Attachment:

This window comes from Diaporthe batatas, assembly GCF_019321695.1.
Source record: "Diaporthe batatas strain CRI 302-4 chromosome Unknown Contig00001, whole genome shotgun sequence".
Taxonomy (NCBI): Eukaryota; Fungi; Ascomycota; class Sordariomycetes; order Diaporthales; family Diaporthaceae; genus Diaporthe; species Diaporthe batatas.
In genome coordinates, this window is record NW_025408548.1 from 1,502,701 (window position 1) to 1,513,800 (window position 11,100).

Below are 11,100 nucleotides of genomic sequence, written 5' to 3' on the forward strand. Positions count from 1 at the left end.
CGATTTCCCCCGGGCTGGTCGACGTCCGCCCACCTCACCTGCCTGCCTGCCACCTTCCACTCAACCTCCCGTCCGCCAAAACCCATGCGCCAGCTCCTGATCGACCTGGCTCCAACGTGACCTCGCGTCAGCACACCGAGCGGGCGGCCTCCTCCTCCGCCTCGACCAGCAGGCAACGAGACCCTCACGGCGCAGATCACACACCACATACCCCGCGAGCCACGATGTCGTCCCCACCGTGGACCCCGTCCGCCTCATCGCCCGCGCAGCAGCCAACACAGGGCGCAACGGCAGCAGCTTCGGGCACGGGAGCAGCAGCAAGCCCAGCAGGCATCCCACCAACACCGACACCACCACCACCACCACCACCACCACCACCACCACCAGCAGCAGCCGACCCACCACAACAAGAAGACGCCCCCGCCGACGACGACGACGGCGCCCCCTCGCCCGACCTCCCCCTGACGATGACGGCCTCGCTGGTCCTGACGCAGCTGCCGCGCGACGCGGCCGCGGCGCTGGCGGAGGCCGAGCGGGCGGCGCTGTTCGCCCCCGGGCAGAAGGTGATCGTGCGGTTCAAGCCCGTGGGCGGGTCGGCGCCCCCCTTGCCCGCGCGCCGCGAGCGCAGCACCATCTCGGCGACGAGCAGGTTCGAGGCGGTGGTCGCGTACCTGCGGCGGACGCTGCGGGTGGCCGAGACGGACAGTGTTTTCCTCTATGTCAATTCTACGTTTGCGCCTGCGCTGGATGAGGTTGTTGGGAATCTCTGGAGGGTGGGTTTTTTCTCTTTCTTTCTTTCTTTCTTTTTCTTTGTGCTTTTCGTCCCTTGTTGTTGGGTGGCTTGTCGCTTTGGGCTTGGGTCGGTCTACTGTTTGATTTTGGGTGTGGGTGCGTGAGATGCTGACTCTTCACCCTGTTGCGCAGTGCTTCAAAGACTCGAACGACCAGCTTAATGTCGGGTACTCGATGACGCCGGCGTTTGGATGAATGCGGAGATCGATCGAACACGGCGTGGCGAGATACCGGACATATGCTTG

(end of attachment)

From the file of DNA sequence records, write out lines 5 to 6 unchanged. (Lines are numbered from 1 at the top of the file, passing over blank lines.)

Below are 11,100 nucleotides of genomic sequence, written 5' to 3' on the forward strand. Positions count from 1 at the left end.
CGATTTCCCCCGGGCTGGTCGACGTCCGCCCACCTCACCTGCCTGCCTGCCACCTTCCACTCAACCTCCCGTCCGCCAAAACCCATGCGCCAGCTCCTGATCGACCTGGCTCCAACGTGACCTCGCGTCAGCACACCGAGCGGGCGGCCTCCTCCTCCGCCTCGACCAGCAGGCAACGAGACCCTCACGGCGCAGATCACACACCACATACCCCGCGAGCCACGATGTCGTCCCCACCGTGGACCCCGTCCGCCTCATCGCCCGCGCAGCAGCCAACACAGGGCGCAACGGCAGCAGCTTCGGGCACGGGAGCAGCAGCAAGCCCAGCAGGCATCCCACCAACACCGACACCACCACCACCACCACCACCACCACCACCACCACCAGCAGCAGCCGACCCACCACAACAAGAAGACGCCCCCGCCGACGACGACGACGGCGCCCCCTCGCCCGACCTCCCCCTGACGATGACGGCCTCGCTGGTCCTGACGCAGCTGCCGCGCGACGCGGCCGCGGCGCTGGCGGAGGCCGAGCGGGCGGCGCTGTTCGCCCCCGGGCAGAAGGTGATCGTGCGGTTCAAGCCCGTGGGCGGGTCGGCGCCCCCCTTGCCCGCGCGCCGCGAGCGCAGCACCATCTCGGCGACGAGCAGGTTCGAGGCGGTGGTCGCGTACCTGCGGCGGACGCTGCGGGTGGCCGAGACGGACAGTGTTTTCCTCTATGTCAATTCTACGTTTGCGCCTGCGCTGGATGAGGTTGTTGGGAATCTCTGGAGGGTGGGTTTTTTCTCTTTCTTTCTTTCTTTCTTTTTCTTTGTGCTTTTCGTCCCTTGTTGTTGGGTGGCTTGTCGCTTTGGGCTTGGGTCGGTCTACTGTTTGATTTTGGGTGTGGGTGCGTGAGATGCTGACTCTTCACCCTGTTGCGCAGTGCTTCAAAGACTCGAACGACCAGCTTAATGTCGGGTACTCGATGACGCCGGCGTTTGGATGAATGCGGAGATCGATCGAACACGGCGTGGCGAGATACCGGACATATGCTTG